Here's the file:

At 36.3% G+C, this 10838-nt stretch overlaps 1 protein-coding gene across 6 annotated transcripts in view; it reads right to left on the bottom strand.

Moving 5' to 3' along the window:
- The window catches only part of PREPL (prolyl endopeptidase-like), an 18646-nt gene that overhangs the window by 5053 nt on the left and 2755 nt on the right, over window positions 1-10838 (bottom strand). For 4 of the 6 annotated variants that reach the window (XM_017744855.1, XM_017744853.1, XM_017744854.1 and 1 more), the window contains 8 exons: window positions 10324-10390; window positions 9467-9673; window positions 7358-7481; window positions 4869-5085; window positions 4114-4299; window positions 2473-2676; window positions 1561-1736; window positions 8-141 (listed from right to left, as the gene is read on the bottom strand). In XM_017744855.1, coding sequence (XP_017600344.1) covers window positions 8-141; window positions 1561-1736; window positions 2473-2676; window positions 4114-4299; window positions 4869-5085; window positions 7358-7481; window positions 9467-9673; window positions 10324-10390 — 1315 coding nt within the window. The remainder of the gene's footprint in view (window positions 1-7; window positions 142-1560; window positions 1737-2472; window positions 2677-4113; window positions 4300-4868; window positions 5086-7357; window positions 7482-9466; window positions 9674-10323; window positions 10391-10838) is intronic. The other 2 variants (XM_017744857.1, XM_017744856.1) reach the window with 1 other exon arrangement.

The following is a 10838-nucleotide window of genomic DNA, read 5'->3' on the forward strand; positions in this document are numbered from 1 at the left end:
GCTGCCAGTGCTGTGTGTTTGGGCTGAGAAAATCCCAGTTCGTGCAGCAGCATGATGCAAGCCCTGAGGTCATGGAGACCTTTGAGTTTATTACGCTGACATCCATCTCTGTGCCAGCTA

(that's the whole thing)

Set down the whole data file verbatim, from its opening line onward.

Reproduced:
At 36.3% G+C, this 10838-nt stretch overlaps 1 protein-coding gene across 6 annotated transcripts in view; it reads right to left on the bottom strand.

Moving 5' to 3' along the window:
- The window catches only part of PREPL (prolyl endopeptidase-like), an 18646-nt gene that overhangs the window by 5053 nt on the left and 2755 nt on the right, over window positions 1-10838 (bottom strand). For 4 of the 6 annotated variants that reach the window (XM_017744855.1, XM_017744853.1, XM_017744854.1 and 1 more), the window contains 8 exons: window positions 10324-10390; window positions 9467-9673; window positions 7358-7481; window positions 4869-5085; window positions 4114-4299; window positions 2473-2676; window positions 1561-1736; window positions 8-141 (listed from right to left, as the gene is read on the bottom strand). In XM_017744855.1, coding sequence (XP_017600344.1) covers window positions 8-141; window positions 1561-1736; window positions 2473-2676; window positions 4114-4299; window positions 4869-5085; window positions 7358-7481; window positions 9467-9673; window positions 10324-10390 — 1315 coding nt within the window. The remainder of the gene's footprint in view (window positions 1-7; window positions 142-1560; window positions 1737-2472; window positions 2677-4113; window positions 4300-4868; window positions 5086-7357; window positions 7482-9466; window positions 9674-10323; window positions 10391-10838) is intronic. The other 2 variants (XM_017744857.1, XM_017744856.1) reach the window with 1 other exon arrangement.

The following is a 10838-nucleotide window of genomic DNA, read 5'->3' on the forward strand; positions in this document are numbered from 1 at the left end:
GCTGCCAGTGCTGTGTGTTTGGGCTGAGAAAATCCCAGTTCGTGCAGCAGCATGATGCAAGCCCTGAGGTCATGGAGACCTTTGAGTTTATTACGCTGACATCCATCTCTGTGCCAGCTA